Jul 11 Temasek's next challenge: Succession
SINGAPORE - By most accounts, Singapore investment firm Temasek Holdings, which turns 40 next year, has just enjoyed a bumper year.
Buoyed by a strong showing on equity markets, the value of its portfolio rose to a record high of $215 billion as at March 31, it reported last Thursday. This was an 8.6 per cent jump over last year's $198 billion.
Total shareholder return - a measure of how hard investment funds have worked - was 8.86 per cent, nearly double the 4.6 per cent pace of the previous year.
The net profit for the entire stable of Temasek's companies also stood at an impressive $11 billion, unchanged from a year earlier.
But the sparkling performance belies two key challenges for the long term. One is whether Temasek can continue to notch up the kind of world-beating returns recorded for the past 39 years. The other is leadership and that of succession planning: Who is ready to take over the helm from chief executive Ho Ching?
Like all large investors, Temasek will find it increasingly difficult to get that extra bit of yield on its investments.
For one thing, the bigger the institution, the more difficult it will be to generate high returns, notes Singapore Management University finance professor Melvyn Teo.
"The challenge is for Temasek to maintain its stellar performance going forward. Research on hedge funds and private equity has shown that larger funds tend to underperform smaller funds," he says.
"Large funds like Temasek typically cannot be as nimble as smaller funds and face a smaller investment opportunity set."
Temasek has tried to address this issue by deploying some of its funds with smaller and more nimble institutions, like its own wholly owned unit Fullerton Financial, or by parking money with other investors such as private equity firm RJJ Capital.
But Temasek's latest numbers already hint at a slowdown.
Its five-year total shareholder return (TSR) - measuring the performance of Temasek's investments - was just 3 per cent, significantly below its risk-adjusted "hurdle rate" of 9 per cent. This hurdle rate is simply how Temasek expects to perform given the risks it takes on investments.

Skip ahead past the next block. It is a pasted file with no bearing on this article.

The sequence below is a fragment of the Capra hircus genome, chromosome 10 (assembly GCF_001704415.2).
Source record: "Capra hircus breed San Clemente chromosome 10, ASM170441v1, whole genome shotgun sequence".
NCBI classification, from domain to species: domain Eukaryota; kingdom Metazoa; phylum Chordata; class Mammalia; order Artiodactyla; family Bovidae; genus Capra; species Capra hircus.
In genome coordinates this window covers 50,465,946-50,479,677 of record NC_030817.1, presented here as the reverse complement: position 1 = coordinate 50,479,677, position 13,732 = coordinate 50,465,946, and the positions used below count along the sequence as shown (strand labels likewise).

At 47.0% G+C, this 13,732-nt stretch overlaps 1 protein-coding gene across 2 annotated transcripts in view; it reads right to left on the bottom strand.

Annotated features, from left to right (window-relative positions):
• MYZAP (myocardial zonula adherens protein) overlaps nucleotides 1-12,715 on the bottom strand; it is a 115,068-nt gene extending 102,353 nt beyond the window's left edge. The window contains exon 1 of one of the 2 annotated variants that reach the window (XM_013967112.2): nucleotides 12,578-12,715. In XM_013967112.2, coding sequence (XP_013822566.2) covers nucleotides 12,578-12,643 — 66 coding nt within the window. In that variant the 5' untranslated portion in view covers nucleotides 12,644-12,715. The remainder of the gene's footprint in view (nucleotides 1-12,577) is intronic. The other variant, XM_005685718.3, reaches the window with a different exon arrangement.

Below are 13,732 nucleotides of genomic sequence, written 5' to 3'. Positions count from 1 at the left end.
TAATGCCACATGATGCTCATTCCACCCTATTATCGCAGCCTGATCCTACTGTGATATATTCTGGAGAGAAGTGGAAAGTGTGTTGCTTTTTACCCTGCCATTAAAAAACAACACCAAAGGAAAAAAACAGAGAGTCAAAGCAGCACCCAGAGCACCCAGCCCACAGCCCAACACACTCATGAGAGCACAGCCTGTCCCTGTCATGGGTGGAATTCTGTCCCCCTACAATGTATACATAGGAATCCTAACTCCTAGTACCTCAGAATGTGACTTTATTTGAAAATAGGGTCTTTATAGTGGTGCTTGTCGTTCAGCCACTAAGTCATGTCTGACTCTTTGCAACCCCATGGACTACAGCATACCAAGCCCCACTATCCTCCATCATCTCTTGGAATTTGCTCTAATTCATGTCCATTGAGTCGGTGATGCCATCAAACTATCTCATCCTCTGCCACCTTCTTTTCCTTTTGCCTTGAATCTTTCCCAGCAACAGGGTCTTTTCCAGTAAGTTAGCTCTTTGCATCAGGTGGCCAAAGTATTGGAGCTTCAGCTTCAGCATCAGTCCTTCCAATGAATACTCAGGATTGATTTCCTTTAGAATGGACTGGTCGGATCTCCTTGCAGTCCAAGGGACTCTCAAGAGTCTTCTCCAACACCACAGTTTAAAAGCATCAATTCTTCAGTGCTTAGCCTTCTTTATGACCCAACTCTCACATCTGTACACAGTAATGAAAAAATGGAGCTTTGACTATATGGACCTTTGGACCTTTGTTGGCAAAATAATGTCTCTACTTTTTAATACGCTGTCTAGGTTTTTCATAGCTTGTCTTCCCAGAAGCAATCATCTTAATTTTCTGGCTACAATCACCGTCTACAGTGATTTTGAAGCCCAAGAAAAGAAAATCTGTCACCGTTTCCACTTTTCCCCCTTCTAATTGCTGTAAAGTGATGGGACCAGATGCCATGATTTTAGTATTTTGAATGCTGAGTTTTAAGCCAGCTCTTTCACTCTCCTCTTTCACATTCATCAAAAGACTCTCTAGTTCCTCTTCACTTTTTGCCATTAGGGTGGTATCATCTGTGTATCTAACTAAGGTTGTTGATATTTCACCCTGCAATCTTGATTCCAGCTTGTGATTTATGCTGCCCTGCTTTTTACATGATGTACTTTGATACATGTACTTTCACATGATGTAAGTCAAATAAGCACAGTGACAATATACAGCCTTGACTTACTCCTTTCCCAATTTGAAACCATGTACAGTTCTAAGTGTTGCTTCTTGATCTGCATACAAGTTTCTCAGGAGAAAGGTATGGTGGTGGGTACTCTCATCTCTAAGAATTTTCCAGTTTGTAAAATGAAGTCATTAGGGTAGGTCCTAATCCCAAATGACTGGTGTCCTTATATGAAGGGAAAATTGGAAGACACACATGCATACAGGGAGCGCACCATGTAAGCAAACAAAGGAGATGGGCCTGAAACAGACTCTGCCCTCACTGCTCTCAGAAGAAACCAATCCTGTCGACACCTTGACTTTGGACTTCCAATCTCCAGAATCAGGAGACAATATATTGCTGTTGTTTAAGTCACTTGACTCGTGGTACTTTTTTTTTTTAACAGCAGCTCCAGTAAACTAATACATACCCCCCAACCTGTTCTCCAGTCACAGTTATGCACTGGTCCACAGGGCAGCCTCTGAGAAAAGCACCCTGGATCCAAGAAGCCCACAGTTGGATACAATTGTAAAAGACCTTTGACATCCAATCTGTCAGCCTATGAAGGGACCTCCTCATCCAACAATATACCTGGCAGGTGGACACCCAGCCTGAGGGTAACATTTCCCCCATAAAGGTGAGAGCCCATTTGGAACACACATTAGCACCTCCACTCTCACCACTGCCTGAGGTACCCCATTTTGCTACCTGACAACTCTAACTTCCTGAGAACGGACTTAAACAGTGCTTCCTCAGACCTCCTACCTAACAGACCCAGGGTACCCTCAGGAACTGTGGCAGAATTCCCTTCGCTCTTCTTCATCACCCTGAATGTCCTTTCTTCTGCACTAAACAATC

Granted, the past five years were tumultuous, marked by a series of crises that floored many investment firms. But even over the longer term, Temasek's performance has been dipping.
In 2004, the firm's rolling 20-year TSR stood at 20 per cent.
This means that from 1984 to 2004, Temasek managed returns of 20 per cent a year, on average.
In the latest financial year, the 20-year TSR had dropped to 13 per cent.
Yes, 13 per cent returns a year for the past two decades is something many other investors would envy.
And of course no one can really predict how stock markets will perform in the next two decades.
But what is clear is that the next few years will be challenging for any investor, given the problematic macro-environment.
As the financial world adjusts to the withdrawal of easy money and massive cash stimulus provided by major central banks, longer-term worries persist.
How will central banks reduce their bloated balance sheets without triggering another meltdown? Will this lead to hyperinflation, as a result of the massive amounts of liquidity in the market?
Emerging markets - Temasek's main focus - are also facing their own set of challenges. One worry is that all the hot money that poured into these markets as central banks released a flood of cash will flow out just as quickly, sparking another possible Asian financial crisis. Political tensions in some hot spots have also soared, underscoring the instability of many growth regions.